“His parents are traumatised by their son’s murder but have been ignored by previous Australian governments. No amount of money will ever bring the Beratis’ son back, but his parents should not be forced to suffer the added indignity of having to battle through the courts for some small measure of justice.”

Shackles remain

According to the RCA, 1,056 people have been resettled in a third country, like the United States, since the introduction of offshore processing.

In a statement, the Asylum Seeker Resource Centre (ASRC) noted that over 1000 refugees who were previously detained either in Australia or offshore, are now stuck on temporary visas in Australia.

Temporary visas do not afford holders the same rights as citizenship or permanent residency.

The ASRC said while there had been positive developments recently with more than 250 refugees released from detention since December 2021 and a resettlement agreement signed with New Zealand, there were not enough resettlement places available for all remaining detained refugees.

As part of the Time for a Home coalition of 140 organisations and community networks, the ASRC is calling for an immediate end to indefinite detention, permanent resettlement for all refugees and emergency evacuation of refugees on PNG and Nauru. 

Refugees remember

Betelhem Tebubu, human rights activist and survivor of offshore processing on Nauru said in a statement that the date was “a black day”.

“I lost all my dreams in those nine years,” he said.

“During those times, I saw many young people who did not get the help they needed when they were sick. I saw their pain, both mental and physical. I heard their cries for help. I too cried for help.”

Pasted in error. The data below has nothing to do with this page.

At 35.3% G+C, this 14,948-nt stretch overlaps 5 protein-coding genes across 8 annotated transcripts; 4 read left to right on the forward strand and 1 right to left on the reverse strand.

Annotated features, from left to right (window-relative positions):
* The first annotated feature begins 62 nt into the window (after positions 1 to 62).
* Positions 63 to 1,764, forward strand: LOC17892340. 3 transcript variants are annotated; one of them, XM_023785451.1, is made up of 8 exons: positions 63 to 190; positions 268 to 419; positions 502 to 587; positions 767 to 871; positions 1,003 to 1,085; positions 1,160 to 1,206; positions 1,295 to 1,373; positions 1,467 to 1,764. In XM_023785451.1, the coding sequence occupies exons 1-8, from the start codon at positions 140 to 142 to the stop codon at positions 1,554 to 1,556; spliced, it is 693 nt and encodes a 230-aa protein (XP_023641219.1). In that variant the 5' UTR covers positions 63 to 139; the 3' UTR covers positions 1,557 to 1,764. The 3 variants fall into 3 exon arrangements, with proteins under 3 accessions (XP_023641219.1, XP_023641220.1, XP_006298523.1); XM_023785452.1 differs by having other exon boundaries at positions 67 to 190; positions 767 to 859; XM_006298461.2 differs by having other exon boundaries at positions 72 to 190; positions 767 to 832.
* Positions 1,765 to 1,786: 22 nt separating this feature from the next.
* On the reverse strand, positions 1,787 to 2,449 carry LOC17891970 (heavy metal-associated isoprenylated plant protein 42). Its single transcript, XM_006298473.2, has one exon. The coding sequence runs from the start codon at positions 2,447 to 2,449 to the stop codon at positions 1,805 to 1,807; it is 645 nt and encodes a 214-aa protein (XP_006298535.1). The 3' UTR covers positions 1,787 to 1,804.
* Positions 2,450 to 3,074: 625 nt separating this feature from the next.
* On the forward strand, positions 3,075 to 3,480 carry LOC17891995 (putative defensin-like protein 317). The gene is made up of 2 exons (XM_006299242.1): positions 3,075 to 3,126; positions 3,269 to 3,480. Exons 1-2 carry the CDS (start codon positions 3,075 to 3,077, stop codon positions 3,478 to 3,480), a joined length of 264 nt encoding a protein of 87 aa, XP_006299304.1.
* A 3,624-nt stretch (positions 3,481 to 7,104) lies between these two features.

He said he was shocked to find “how our cries went unheard and how our suffering went untreated”.

“The July 19 decision’s lack of care was due to the Australian government, to the politicians who had chosen to block their ears to our cries for help,” he said.

Thanush Selvarasa, human rights activist and refugee held on Manus Island, in Papua New Guinea and in hotel detention, was released on 28 Jan 2021.

He said the offshore detention policy had “destroyed our lives” and continued to cause suffering even for those who had been released.

“I can’t see any humanity through this brutality put upon us. This is not good for people, it hurts us, for years we still have been fighting for freedoms and rights, and every human has a limited time to hold onto hope, but we have been in this for too long. We don’t know when the next step is coming,” he said.

He expressed his anger at the limitations of temporary visas.